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Wimbledon: Andy Murray, Battling Injuries and Age, Faces Final Call

“I guess I’ll just need to win Wimbledon to shut everyone up.” — Andy Murray to The Daily Telegraph in June 2004

Mission accomplished, although it took nearly a decade for Murray to manage it. He had to scrap and scream through all sorts of tennis trouble before finally putting a halt to all the annual chatter about when a British man might finally win Wimbledon again.

Now, at 37 and at the end of his career — win or lose (or forced to withdraw because of recent back surgery) — he is saying goodbye to a tournament he conquered not once, but twice. Three years elapsed between his first victory in 2013 and his second in 2016, when his proud country rewarded Murray with a knighthood. In that same year, he won his second Olympic gold.

For more than 70 years, the hope that a British man would win Wimbledon had become a tradition in a country that still likes its tradition: a part of the landscape at the well-tended All England Club where Fred Perry had won the men’s singles in 1936, but had long gone without a British successor.

Tim Henman was still the local focal point when Murray emerged in 2005. Henman had reached four singles semifinals by rushing the net, but had always fallen short, handling each setback with a firm handshake and a dignified demeanor.

Murray — a scruffy shock-absorbing baseliner from Scotland — managed the pressure and the project quite differently: muttering, moaning and sometimes swearing between points. But above all, he embraced the challenge as he trundled about the grass with a heavy gait only to move with astonishing quickness once the ball was in play.

He was a prodigy who first played in the Wimbledon junior tournament at age 15 and first played in the main event at age 18, immediately becoming a star by reaching the third round in that 2005 debut.

Murray declared his intentions. He wanted to win Wimbledon, and watching him chase it each summer you could feel how much he wanted to win it. There was no masking the raw ambition and no stopping the tears when in 2012, with his complete game coming together, he lost in the final in four sets to Roger Federer.

“All right, I’m going to try this, and it’s not going to be easy,” Murray said to the crowd after he lost, his voice cracking with microphone in hand.

He did not have to speak again for about 35 seconds as the fans roared their support. When he resumed, he managed a joke about Federer being pretty good for a 30-year-old, thanked his team and family and then broke down again when mentioning the crowd.

“Everybody always talks about the pressure of playing at Wimbledon, how tough it is,” Murray said. “But it’s not the people watching. They make it so much easier to play. The support has been incredible, so thank you.”

Murray did not know it quite yet, but he had turned a corner. Just a few weeks later, on the same patch of grass and dirt, he routed Federer in straight sets to win the 2012 Olympic gold medal.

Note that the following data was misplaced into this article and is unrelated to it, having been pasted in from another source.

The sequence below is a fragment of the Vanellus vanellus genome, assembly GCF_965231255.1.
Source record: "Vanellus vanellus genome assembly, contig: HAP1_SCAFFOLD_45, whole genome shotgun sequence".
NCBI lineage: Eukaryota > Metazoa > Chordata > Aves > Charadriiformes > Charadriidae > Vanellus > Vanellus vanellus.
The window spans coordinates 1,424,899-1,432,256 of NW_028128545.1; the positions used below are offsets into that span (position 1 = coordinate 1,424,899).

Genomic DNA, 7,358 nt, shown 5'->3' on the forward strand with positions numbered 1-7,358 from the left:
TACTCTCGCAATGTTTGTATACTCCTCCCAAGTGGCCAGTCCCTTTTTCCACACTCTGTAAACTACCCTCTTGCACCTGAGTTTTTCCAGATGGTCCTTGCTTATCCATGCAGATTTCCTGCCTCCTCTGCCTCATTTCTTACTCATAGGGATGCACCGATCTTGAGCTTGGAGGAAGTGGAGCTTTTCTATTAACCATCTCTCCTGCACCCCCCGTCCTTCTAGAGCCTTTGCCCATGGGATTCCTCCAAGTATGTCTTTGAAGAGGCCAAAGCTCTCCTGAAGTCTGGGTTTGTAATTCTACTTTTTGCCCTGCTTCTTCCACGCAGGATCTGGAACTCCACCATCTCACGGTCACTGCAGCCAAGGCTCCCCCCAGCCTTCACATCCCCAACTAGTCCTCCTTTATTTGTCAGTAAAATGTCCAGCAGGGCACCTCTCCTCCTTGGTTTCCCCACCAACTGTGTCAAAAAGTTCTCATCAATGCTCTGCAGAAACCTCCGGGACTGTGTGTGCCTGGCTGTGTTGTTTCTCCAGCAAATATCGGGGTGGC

“The biggest win of my life,” he said.

It was not quite Wimbledon, but it was an extraordinary achievement in a very familiar place.

“The similarity is that it’s at the All England Club, and that it’s against Roger, but other than that, it’s a very different dynamic,” Paul Annacone, a Federer coach, said after that Olympic win. “When Wimbledon is happening, the country stops. But when the Olympics are happening, there are four million other things going on. It’s a different level of expectation, a different level of pressure in my amateur psychologist’s opinion. But I also think Andy is playing every big match better, and I think this victory will help him.”

That proved true. He won his first Grand Slam title at the U.S. Open later that summer, defeating Novak Djokovic, his former junior rival and doubles partner, in five grueling sets.

When Murray returned to Wimbledon in 2013, he was ready for the real deal.

“I think both of them obviously will have helped me in different ways,” he said of the Olympic gold and U.S. Open title. “But the Wimbledon final last year was also important for me. There are some shots I would have liked to have changed, but I went for it and kind of lost the match on my terms. I felt I didn’t just sit back and sort of wait. I think that’s maybe why I managed to recover from that defeat well.”

With history on the line in 2013, Murray beat Djokovic in straight sets in the final to end Britain’s 77-year men’s singles drought.

“You needed a tough gritty kid to do it,” Pat Cash, a former Wimbledon champion from Australia, said after Murray won.

Andy and his older brother, Jamie, were coached by their mother, Judy, who had spent a short time on the pro tour. Andy would become No. 1 in the world in singles and Jamie No. 1 in doubles. But her sons might not have had pro careers at all. In March 1996, a gunman and former scout leader shot and killed 16 students and a teacher at the gymnasium of their primary school in Dunblane, Scotland. According to Judy Murray, Andy’s class was on its way to the gym before being turned away.

“At the time you have no idea how tough something like that is,” Andy Murray told the BBC in 2013. “It wasn’t until a few years ago that I started to actually research it and look into it a lot because I didn’t really want to know.”

By the end, Sir Andy’s body started to break down. He had arthroscopic hip surgery in 2018 and then, more radically, hip resurfacing surgery in 2019, breaking new ground for singles players by returning to the tour after that procedure. He has been competitive if rarely triumphant, winning just one singles title, in Antwerp, in 2019.

His tennis legacy was secure more than a decade ago, but perhaps sooner rather than later, the chattering classes at the All England Club will resume wondering when the next British man will win Wimbledon.

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